My brother, Orrin Sackett, was big enough to fight bears with a switch. Me, I was the skinny one, tall as Orrin, but no meat ... Read More
Reading with my children has reminded me of a truth that years of adulthood had almost caused me to forget: that “story” is truer than “precept.” We adults tend to think that we arrive at the truth of a story by reducing it to two or three abstractions that the narrative embodies. The parable of the Prodigal Son is “about” grace and forgiveness. The Lord of the Rings is “about” courage and friendship. We listen with half an ear as the preacher reads the scripture lesson, because his sermon is going to boil it down to three basic truths anyway.
But our children know it’s the story that does the work on us, not the disembodied precept. If you don’t believe it, open up a book of Aesop’s Fables; skip the fables, and just read the morals at the end of the fables. You might just as well tell punch lines instead of telling jokes. The moral may summarize the story and bring it to a point, but the moral isn’t the point.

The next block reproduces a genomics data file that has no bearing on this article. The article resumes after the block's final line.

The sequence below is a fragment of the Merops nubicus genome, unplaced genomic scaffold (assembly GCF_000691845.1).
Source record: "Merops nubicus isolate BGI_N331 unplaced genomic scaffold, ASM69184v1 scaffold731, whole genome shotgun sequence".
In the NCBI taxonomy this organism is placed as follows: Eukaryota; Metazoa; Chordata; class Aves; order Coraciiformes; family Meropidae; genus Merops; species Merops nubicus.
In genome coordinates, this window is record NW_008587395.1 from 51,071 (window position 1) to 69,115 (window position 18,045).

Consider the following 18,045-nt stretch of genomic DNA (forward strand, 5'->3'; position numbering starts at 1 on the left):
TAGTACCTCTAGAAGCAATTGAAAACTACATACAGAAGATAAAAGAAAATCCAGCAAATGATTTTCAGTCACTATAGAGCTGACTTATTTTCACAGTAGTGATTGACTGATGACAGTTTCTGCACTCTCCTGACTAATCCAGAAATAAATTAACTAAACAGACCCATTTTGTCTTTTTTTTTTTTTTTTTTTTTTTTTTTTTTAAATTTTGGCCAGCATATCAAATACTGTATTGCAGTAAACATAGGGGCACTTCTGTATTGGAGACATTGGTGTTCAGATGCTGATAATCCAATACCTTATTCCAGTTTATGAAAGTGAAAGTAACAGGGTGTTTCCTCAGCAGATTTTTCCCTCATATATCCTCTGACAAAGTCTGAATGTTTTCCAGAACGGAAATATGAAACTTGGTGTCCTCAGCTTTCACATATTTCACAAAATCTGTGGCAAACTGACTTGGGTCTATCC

It’s not that abstract concepts or ideas are unimportant. Mercy, forgiveness, repentance, abundance—all the things that form the basis of Christian truth—are abstract concepts. But being mere mortals, we can’t really understand any of those things if they aren’t grounded in what we can see, hear, smell, taste, and touch. You can talk about grace until you’re blue in the face, but you aren’t going to come up with a definition that improves on the parable of the Prodigal Son: a father, arms outstretched, welcoming a rebellious and wicked son back into his home. And the word “friendship” doesn’t mean much unless you’ve seen a friend in action—Sam Gamgee, for instance, nearly drowning himself rather than let Frodo journey to Mordor alone.